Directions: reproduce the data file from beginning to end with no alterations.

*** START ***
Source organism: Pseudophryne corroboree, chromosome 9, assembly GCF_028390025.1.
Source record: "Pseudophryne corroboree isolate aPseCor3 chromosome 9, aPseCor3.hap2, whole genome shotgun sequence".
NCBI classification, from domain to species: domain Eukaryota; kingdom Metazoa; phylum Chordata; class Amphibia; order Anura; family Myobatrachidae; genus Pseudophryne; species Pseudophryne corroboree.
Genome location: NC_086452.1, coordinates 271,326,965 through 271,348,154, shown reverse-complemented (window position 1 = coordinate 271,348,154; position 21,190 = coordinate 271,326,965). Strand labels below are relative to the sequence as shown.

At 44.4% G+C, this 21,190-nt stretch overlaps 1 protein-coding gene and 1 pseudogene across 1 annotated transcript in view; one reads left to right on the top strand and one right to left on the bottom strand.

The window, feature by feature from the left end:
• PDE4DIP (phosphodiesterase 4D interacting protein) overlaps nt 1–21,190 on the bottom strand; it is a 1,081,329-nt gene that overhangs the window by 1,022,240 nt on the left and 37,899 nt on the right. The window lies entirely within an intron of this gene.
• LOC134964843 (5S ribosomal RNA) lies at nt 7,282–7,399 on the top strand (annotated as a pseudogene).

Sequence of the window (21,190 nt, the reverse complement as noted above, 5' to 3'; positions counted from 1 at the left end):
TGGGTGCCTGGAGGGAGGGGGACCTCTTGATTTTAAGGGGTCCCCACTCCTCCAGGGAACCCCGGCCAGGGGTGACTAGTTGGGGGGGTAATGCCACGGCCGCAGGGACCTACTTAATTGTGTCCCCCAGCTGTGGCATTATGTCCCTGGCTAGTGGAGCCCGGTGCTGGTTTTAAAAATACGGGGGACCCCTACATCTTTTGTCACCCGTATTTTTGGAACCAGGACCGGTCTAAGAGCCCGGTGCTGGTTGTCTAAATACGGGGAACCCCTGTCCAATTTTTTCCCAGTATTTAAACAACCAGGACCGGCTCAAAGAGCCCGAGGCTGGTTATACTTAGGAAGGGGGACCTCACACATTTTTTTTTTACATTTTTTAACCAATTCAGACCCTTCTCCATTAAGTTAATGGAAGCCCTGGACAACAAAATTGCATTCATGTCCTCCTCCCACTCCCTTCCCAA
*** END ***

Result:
Source organism: Pseudophryne corroboree, chromosome 9, assembly GCF_028390025.1.
Source record: "Pseudophryne corroboree isolate aPseCor3 chromosome 9, aPseCor3.hap2, whole genome shotgun sequence".
NCBI classification, from domain to species: domain Eukaryota; kingdom Metazoa; phylum Chordata; class Amphibia; order Anura; family Myobatrachidae; genus Pseudophryne; species Pseudophryne corroboree.
Genome location: NC_086452.1, coordinates 271,326,965 through 271,348,154, shown reverse-complemented (window position 1 = coordinate 271,348,154; position 21,190 = coordinate 271,326,965). Strand labels below are relative to the sequence as shown.

At 44.4% G+C, this 21,190-nt stretch overlaps 1 protein-coding gene and 1 pseudogene across 1 annotated transcript in view; one reads left to right on the top strand and one right to left on the bottom strand.

The window, feature by feature from the left end:
• PDE4DIP (phosphodiesterase 4D interacting protein) overlaps nt 1–21,190 on the bottom strand; it is a 1,081,329-nt gene that overhangs the window by 1,022,240 nt on the left and 37,899 nt on the right. The window lies entirely within an intron of this gene.
• LOC134964843 (5S ribosomal RNA) lies at nt 7,282–7,399 on the top strand (annotated as a pseudogene).

Sequence of the window (21,190 nt, the reverse complement as noted above, 5' to 3'; positions counted from 1 at the left end):
TGGGTGCCTGGAGGGAGGGGGACCTCTTGATTTTAAGGGGTCCCCACTCCTCCAGGGAACCCCGGCCAGGGGTGACTAGTTGGGGGGGTAATGCCACGGCCGCAGGGACCTACTTAATTGTGTCCCCCAGCTGTGGCATTATGTCCCTGGCTAGTGGAGCCCGGTGCTGGTTTTAAAAATACGGGGGACCCCTACATCTTTTGTCACCCGTATTTTTGGAACCAGGACCGGTCTAAGAGCCCGGTGCTGGTTGTCTAAATACGGGGAACCCCTGTCCAATTTTTTCCCAGTATTTAAACAACCAGGACCGGCTCAAAGAGCCCGAGGCTGGTTATACTTAGGAAGGGGGACCTCACACATTTTTTTTTTACATTTTTTAACCAATTCAGACCCTTCTCCATTAAGTTAATGGAAGCCCTGGACAACAAAATTGCATTCATGTCCTCCTCCCACTCCCTTCCCAA